LOS ANGELES (KABC) -- In a quiet corner of the USC campus, there's now a rock garden dedicated to the university's Nisei students -- Japanese American students forced into detention centers during World War II.
Eighty years ago, Japanese American students at USC were forced out of school, and into internment camps when the United States entered the Second World War. Today, a rock garden is being dedicated to those students.
The architect says from the front, the rock formation represents the turmoil of that that time, and from the back, its smoothness is like the calm waters of a flowing river.
Joanne Kumamoto and her sister Corrine Oishi are Jiro Oishi's daughters. He was a student at USC when he and his family were taken to an internment camp in Arizona.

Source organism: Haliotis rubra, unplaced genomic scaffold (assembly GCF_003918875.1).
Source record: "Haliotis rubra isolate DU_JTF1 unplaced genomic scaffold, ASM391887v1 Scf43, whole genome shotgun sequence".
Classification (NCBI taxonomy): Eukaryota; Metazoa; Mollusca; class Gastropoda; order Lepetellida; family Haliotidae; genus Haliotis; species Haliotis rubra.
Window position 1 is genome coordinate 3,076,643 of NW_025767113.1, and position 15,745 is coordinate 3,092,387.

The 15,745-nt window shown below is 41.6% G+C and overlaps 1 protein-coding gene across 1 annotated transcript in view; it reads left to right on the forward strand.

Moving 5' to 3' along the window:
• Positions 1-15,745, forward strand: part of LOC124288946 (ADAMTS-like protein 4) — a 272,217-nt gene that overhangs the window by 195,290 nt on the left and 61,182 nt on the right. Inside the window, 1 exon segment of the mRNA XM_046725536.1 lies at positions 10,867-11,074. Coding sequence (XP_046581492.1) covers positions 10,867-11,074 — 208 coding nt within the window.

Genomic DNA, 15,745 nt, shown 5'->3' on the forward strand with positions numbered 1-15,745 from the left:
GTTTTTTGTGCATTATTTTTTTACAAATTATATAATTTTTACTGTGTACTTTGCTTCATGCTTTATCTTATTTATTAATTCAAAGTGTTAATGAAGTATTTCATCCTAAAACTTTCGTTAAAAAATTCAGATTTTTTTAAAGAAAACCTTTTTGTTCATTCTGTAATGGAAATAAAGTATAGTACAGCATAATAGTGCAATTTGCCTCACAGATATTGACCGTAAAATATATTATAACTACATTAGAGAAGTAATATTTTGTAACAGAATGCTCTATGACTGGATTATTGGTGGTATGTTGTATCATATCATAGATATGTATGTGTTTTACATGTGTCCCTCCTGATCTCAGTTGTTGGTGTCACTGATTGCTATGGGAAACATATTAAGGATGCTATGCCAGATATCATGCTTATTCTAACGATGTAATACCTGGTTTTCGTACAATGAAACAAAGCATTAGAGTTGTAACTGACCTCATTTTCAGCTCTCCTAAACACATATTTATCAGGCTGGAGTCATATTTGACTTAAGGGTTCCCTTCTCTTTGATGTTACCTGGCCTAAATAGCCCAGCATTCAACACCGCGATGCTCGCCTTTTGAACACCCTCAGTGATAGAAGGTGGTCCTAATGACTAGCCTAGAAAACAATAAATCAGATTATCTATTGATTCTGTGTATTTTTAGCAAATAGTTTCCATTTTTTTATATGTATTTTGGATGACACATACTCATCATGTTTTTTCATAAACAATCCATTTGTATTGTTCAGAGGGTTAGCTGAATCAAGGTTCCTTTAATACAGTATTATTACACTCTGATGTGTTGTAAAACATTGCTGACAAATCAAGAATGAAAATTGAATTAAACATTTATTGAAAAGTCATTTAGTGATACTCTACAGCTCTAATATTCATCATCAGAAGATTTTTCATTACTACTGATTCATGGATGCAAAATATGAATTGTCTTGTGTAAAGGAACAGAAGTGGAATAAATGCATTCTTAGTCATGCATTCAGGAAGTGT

Jiro Oishi, like many Nisei, were not allowed to continue their education at USC after the war.
"Now that they're willing to acknowledge it, and speak to that, to me makes a big difference," Kumamoto said. "I think it brings a change to the university, and so that's why I think it's very appropriate."
The first visitors didn't say much. They found a quite spot to reflect. And that's what the garden is designed to do. Jiro Oishi's children say their dad would have enjoyed this tranquil place on campus.
Ten years ago, USC brought back some of the surviving Nisei students and awarded them their degrees, whose education was disrupted during the war. Jiro Oishi's daughters say this garden helps the University, city and country move forward from a dark chapter in our history.
Corrine Oishi was philosophical about what the garden stands for.
"Life is ahead. And you just let the things go around you and just move forward," she said.
The direction of the garden, the flow of the rocks is significant because it faces the alumni building. The significance there, looking toward the future and hoping not to repeat the past.